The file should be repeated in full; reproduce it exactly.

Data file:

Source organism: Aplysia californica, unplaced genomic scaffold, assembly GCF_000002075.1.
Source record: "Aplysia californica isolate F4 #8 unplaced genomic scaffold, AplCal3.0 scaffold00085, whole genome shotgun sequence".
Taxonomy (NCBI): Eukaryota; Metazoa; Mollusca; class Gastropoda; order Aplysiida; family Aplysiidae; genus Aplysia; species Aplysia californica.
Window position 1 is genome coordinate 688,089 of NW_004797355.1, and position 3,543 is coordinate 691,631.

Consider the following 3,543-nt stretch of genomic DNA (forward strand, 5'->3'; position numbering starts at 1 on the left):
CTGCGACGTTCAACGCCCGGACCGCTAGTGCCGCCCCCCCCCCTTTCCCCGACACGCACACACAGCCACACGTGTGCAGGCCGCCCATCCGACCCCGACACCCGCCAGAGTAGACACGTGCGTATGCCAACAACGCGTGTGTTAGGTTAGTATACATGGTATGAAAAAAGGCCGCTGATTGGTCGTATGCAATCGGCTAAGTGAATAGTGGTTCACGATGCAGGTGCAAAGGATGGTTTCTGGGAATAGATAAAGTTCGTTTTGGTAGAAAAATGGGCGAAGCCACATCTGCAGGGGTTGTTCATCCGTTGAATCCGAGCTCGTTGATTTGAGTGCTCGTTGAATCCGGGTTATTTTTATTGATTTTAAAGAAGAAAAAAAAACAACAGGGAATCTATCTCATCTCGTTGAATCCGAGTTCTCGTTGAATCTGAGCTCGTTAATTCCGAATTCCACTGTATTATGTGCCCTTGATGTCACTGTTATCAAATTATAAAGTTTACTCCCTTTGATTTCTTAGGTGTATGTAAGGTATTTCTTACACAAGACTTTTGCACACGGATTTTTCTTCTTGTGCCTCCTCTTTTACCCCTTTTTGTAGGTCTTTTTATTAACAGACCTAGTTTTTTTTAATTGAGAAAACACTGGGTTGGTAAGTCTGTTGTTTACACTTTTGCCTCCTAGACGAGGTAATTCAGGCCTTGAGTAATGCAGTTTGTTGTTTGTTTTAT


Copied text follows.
Source organism: Aplysia californica, unplaced genomic scaffold, assembly GCF_000002075.1.
Source record: "Aplysia californica isolate F4 #8 unplaced genomic scaffold, AplCal3.0 scaffold00085, whole genome shotgun sequence".
Taxonomy (NCBI): Eukaryota; Metazoa; Mollusca; class Gastropoda; order Aplysiida; family Aplysiidae; genus Aplysia; species Aplysia californica.
Window position 1 is genome coordinate 688,089 of NW_004797355.1, and position 3,543 is coordinate 691,631.

Consider the following 3,543-nt stretch of genomic DNA (forward strand, 5'->3'; position numbering starts at 1 on the left):
CTGCGACGTTCAACGCCCGGACCGCTAGTGCCGCCCCCCCCCCTTTCCCCGACACGCACACACAGCCACACGTGTGCAGGCCGCCCATCCGACCCCGACACCCGCCAGAGTAGACACGTGCGTATGCCAACAACGCGTGTGTTAGGTTAGTATACATGGTATGAAAAAAGGCCGCTGATTGGTCGTATGCAATCGGCTAAGTGAATAGTGGTTCACGATGCAGGTGCAAAGGATGGTTTCTGGGAATAGATAAAGTTCGTTTTGGTAGAAAAATGGGCGAAGCCACATCTGCAGGGGTTGTTCATCCGTTGAATCCGAGCTCGTTGATTTGAGTGCTCGTTGAATCCGGGTTATTTTTATTGATTTTAAAGAAGAAAAAAAAACAACAGGGAATCTATCTCATCTCGTTGAATCCGAGTTCTCGTTGAATCTGAGCTCGTTAATTCCGAATTCCACTGTATTATGTGCCCTTGATGTCACTGTTATCAAATTATAAAGTTTACTCCCTTTGATTTCTTAGGTGTATGTAAGGTATTTCTTACACAAGACTTTTGCACACGGATTTTTCTTCTTGTGCCTCCTCTTTTACCCCTTTTTGTAGGTCTTTTTATTAACAGACCTAGTTTTTTTTAATTGAGAAAACACTGGGTTGGTAAGTCTGTTGTTTACACTTTTGCCTCCTAGACGAGGTAATTCAGGCCTTGAGTAATGCAGTTTGTTGTTTGTTTTAT